Our marriage survey romped home, yet our republic referendum had failed. Like Brexit, that result brought forth a lot of crowing about out-of-touch elites, and about how Labor was estranged from the ordinary, unpretentious, salt-of-the-earth types it’s supposed to represent.

But these commentators’ fetishisation of people power tends to be conditional. You might recall their querulous pre-election columns this year about the reckless Australians who appeared so easily bribed by Labor’s magic pudding of spending promises. As the recent Victorian election had already shown, they lamented, the system was now rigged against any party of economic responsibility. But faith in humanity was quickly restored on election night. The voters always get it right, after all.

Here’s a thought. Imagine the Australian government suddenly decided to hold a plebiscite on quitting the refugee convention? That would be a decent equivalent of Brexit. Or leaving the World Trade Organization, or undoing all free-trade agreements? Maybe tariffs should be reimposed to revive our manufacturing industry? Get rid of the GST and make everything 10 per cent (actually 9.1 per cent) cheaper — how good would that be?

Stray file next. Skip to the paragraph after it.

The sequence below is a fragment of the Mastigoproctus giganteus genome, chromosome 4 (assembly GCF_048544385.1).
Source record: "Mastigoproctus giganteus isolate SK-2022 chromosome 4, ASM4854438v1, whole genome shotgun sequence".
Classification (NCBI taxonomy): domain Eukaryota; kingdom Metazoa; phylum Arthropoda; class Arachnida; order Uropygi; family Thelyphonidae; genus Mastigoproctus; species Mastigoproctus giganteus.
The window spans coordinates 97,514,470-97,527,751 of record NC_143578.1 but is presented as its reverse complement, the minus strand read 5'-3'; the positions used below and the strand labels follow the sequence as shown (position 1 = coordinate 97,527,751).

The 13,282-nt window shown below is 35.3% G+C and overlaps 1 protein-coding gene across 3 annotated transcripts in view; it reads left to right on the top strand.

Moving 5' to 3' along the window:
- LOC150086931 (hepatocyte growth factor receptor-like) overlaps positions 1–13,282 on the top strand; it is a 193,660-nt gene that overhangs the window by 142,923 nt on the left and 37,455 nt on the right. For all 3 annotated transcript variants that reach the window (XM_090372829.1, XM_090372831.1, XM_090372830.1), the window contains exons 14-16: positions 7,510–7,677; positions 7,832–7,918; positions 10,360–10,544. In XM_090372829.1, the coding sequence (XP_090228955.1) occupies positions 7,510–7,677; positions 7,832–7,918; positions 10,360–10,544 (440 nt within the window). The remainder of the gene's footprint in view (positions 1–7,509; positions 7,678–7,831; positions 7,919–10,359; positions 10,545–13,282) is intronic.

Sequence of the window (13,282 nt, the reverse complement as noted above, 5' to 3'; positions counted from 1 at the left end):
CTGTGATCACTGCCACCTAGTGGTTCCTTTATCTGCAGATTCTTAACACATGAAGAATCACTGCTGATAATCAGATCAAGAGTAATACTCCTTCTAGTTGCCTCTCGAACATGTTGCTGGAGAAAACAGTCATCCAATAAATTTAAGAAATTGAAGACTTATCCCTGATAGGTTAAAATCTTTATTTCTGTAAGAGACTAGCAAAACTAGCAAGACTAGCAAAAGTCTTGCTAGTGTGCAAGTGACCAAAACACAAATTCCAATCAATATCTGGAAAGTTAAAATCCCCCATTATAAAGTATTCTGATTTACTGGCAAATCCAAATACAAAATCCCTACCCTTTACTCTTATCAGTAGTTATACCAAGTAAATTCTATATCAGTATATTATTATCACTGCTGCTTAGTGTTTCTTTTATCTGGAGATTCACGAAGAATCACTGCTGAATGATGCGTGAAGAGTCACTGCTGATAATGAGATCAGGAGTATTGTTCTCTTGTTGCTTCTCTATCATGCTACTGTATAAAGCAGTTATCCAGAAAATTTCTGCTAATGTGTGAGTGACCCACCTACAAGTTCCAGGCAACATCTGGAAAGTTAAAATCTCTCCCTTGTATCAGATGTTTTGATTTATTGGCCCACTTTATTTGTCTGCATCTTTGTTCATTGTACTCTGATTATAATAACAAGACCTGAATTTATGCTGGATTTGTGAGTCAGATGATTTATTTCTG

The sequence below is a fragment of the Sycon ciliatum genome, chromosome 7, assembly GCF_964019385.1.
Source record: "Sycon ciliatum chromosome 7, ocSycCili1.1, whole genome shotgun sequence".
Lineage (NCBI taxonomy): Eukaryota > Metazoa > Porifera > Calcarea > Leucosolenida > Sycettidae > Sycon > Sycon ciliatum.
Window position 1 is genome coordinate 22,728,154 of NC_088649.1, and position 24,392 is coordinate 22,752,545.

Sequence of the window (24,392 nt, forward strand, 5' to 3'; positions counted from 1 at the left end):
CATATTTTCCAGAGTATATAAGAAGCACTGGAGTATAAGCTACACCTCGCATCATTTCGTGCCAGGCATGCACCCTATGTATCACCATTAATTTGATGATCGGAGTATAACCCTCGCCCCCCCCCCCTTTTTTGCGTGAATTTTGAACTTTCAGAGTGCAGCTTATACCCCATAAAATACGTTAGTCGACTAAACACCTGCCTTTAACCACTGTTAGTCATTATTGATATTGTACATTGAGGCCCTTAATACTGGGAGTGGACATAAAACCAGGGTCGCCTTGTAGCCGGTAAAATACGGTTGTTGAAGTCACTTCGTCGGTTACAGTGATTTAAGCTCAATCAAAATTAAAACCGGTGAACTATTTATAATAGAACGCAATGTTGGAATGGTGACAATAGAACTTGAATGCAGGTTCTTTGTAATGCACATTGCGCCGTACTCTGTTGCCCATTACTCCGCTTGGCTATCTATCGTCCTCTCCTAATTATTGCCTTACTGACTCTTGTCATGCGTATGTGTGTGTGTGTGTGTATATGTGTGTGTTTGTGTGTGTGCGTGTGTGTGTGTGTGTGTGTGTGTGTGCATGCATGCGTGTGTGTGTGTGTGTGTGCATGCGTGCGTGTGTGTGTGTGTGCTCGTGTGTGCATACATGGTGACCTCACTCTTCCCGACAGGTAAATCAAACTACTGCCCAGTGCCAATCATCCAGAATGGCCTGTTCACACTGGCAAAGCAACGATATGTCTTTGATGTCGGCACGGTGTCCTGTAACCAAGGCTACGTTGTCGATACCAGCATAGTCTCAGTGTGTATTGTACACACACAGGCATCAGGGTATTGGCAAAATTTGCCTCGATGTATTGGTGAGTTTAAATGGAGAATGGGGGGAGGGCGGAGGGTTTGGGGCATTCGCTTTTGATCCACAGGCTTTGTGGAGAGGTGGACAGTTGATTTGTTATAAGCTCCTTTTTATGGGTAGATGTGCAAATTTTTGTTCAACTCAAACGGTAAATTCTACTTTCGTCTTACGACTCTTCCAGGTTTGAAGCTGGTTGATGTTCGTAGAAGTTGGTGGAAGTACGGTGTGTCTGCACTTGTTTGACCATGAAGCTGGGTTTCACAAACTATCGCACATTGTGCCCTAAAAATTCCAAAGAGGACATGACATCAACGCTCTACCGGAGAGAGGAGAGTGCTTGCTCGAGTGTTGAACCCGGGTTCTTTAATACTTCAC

We don’t know how votes on these and other facets of the cosy bipartisan political-technocratic consensus would go. (The GST, despite Labor’s cynical opposition at two elections, is bipartisan policy.) You can be sure it would pit the cosmopolitan “insiders” against the “outsiders,” inner against outer urban, urban against regional, “elites” against “real Australians.”

Some might even get through, in which event there’d be lots of gloating. Just not necessarily from the usual suspects.

Populism can cut both ways. •

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Supreme commander: Chinese president Xi Jinping inspects troops during a commemoration of the ninetieth anniversary of the founding of the People’s Liberation Army in the Inner Mongolia Autonomous Region in July 2017. Li Tao/Xinhua via AP